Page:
Ammunition-making booms in Idaho

Companies new and old are hiring more employeesas the demand keeps growing.

LEWISTON TRIBUNEMarch 22, 2014 

Guns, ammunition and accessories are an increasingly strong part of the manufacturing sector in north-central Idaho.

The number of people in the region employed in the ammunition- and gun-related field grew from 1,021 in 2009 to 1,567 in 2013, with payroll reaching $59.6 million - $17.1 million more than five years ago, according to the Idaho Department of Labor.

The companies responsible for that growth include newcomers like Vector Bullets; quickly growing younger companies like Howell Munitions and Technologies; and the largest regional player that forms the foundation of the segment, ATK's Lewiston operations.

VECTOR BULLETS

This startup is beginning to make .223-caliber bullets often used in AR-15 rifles, one of the most popular weapons in the world.

The AR-15 was developed by ArmorLite in the 1960s to answer the need for a lighter weapon with a higher magazine capacity during the Vietnam War, said Dan Dorman, a banker-turned-bullet-maker. "The platform has been around for a long time, so it's very standard and easy to use. Anyone coming back from the military for the last 40 years has used that weapon."

AR-15 has become a term similar to Kleenex that now applies to rifles made by hundreds of companies and owned by millions of people who use them for purposes as varied as self defense, varmint hunting and target practice. "It's a more economical round to shoot," Dorman said. "Because of that, there's huge demand and higher consumption."

By making just the projectile for ammunition, Vector Bullets will help companies that assemble full rounds that sometimes can't meet orders because of a shortage of components, he said.

HOWELL MUNITIONS AND TECHNOLOGY

Like Vector, Howell began by serving the industry. Some of its first products were machines that assembled ammunition. That was followed by components, including bullets and cases, and later complete rounds that initially were sold to other manufacturers and labeled with their names.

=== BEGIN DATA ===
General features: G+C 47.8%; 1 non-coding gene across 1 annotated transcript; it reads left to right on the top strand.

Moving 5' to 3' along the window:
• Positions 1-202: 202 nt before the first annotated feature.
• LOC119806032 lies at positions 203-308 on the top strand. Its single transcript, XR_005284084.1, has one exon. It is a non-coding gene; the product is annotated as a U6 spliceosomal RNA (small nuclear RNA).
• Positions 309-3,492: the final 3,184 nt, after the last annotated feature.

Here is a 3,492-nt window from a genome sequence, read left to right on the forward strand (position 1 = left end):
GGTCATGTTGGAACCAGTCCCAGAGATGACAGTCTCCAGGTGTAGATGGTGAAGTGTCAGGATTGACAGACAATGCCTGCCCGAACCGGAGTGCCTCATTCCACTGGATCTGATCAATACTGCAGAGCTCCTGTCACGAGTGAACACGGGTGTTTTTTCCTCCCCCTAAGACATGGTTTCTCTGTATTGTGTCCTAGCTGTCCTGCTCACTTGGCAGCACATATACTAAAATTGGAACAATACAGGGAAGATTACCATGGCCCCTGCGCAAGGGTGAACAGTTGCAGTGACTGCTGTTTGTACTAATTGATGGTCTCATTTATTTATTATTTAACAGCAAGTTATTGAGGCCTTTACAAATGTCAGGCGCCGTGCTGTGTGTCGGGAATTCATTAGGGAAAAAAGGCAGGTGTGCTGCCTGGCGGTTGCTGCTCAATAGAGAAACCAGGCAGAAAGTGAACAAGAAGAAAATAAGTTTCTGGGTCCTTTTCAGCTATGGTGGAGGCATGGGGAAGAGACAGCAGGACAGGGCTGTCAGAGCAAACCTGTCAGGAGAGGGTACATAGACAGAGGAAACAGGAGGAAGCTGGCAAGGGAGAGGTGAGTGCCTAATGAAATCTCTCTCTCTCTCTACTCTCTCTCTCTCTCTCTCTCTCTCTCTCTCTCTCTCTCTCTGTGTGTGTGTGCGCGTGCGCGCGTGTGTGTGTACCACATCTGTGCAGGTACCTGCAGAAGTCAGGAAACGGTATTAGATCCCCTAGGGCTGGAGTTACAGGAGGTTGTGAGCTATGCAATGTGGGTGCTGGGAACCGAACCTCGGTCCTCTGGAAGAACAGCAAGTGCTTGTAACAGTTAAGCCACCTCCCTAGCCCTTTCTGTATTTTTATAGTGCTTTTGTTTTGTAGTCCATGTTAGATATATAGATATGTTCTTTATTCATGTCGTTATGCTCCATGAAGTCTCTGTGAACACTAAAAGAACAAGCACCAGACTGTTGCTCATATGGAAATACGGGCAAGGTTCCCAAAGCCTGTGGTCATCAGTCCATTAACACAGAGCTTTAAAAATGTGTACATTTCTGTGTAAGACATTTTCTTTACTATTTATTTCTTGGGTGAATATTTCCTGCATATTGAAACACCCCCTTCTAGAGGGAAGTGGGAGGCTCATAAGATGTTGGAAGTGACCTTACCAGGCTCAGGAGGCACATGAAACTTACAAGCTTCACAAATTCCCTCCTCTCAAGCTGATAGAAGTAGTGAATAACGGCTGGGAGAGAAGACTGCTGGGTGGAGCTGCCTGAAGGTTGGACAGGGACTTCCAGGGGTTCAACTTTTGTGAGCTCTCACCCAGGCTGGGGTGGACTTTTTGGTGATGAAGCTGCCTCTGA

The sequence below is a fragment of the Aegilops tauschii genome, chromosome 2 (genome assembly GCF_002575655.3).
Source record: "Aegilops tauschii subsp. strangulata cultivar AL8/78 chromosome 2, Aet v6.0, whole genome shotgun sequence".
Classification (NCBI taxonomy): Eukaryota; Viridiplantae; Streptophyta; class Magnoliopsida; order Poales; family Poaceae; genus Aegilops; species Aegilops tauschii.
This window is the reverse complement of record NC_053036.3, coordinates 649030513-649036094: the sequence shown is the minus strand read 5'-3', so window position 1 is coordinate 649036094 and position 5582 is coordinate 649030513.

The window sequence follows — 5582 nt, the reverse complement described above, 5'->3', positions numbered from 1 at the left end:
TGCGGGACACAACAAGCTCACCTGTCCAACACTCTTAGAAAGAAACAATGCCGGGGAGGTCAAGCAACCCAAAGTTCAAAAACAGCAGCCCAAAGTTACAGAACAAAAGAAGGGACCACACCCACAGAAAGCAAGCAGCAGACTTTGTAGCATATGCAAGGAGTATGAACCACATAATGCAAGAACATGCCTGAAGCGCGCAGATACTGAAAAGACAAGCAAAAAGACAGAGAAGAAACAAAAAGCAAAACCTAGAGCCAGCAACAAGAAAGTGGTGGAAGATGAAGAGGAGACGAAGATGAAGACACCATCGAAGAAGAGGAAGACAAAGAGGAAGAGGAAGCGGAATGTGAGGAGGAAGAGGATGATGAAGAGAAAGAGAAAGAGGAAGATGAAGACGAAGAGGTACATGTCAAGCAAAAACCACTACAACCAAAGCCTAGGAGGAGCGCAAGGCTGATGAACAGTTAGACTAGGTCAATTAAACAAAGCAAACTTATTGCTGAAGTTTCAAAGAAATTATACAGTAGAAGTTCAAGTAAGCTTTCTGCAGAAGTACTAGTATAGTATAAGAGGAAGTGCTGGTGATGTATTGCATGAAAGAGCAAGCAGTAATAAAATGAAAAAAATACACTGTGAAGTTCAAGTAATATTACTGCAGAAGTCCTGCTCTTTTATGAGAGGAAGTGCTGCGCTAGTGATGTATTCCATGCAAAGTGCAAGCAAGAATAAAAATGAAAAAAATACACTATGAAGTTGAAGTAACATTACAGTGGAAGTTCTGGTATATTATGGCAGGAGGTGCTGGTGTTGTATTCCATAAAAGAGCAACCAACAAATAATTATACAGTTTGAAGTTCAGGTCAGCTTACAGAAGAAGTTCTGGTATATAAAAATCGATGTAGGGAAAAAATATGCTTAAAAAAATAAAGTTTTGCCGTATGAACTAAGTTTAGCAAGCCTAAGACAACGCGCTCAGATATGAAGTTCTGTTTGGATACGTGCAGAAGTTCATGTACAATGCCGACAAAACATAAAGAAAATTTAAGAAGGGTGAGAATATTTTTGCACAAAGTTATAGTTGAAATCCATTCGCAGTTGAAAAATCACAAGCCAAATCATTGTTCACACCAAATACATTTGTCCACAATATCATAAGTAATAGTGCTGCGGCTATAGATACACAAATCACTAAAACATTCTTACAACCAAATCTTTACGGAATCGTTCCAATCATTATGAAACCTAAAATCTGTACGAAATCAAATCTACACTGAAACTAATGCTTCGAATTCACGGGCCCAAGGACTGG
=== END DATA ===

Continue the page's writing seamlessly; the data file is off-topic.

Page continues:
The product fueling much of Howell's expansion now is its own line of ammo called Freedom Munitions. The brand has everything from lower-cost varieties for plinking to upper-end rounds used in competitions, said Doug Roberts, general manager. Since the Freedom Munitions' introduction, the staff has more than doubled from 130 in 2012 to 275, Roberts said.

Howell faces a shortage of gunpowder, which it doesn't make. That caused Howell recently to lay off about 10 percent of its workforce.

CCI/SPEER

In 2009, employment at CCI/Speer, ATK's Lewiston location, topped 1,000. Now it's about 1,200, said Tim Brandt, a spokesman for CCI/Speer in Anoka, Minn. "Demand is high for the product, so it keeps us running 24 hours a day, seven days a week," Brandt said.

CCI/Speer started in Lewiston after World War II and became a part of ATK in 2001. ATK does billions in sales annually, making products for the defense and aerospace industries as well as military and civilian shooters. The company's sporting group includes the Lewiston operations.

PNW ARMS

PNW Arms, which set up operations just north of Potlatch in 2011, may build a larger plant at a new business park this year, said Potlatch Mayor David Brown. The company, whose initials stand for Pacific Northwest, came from Issaquah, Wash., three years after its founding. It makes ammunition for consumers and the government.

SEEKINS PRECISION

Glen Seekins' scope rings broke on a deer hunt in 2004. He wanted better ones. That led to the founding of Seekins Precision, which is building a small-arms factory in Nez Perce County.

Seekins sells AR-15 rifles, AR-15 rifle components and accessories online and through independent dealers. The seven models of rifles range from $1,425 to $2,800. The parts include scope rings ($129 to $149), the product that gave the company its start.

Seekins Precision had about 30 employees last year in Lewiston. Company executives told county officials they expect that number to double in the next 10 years.

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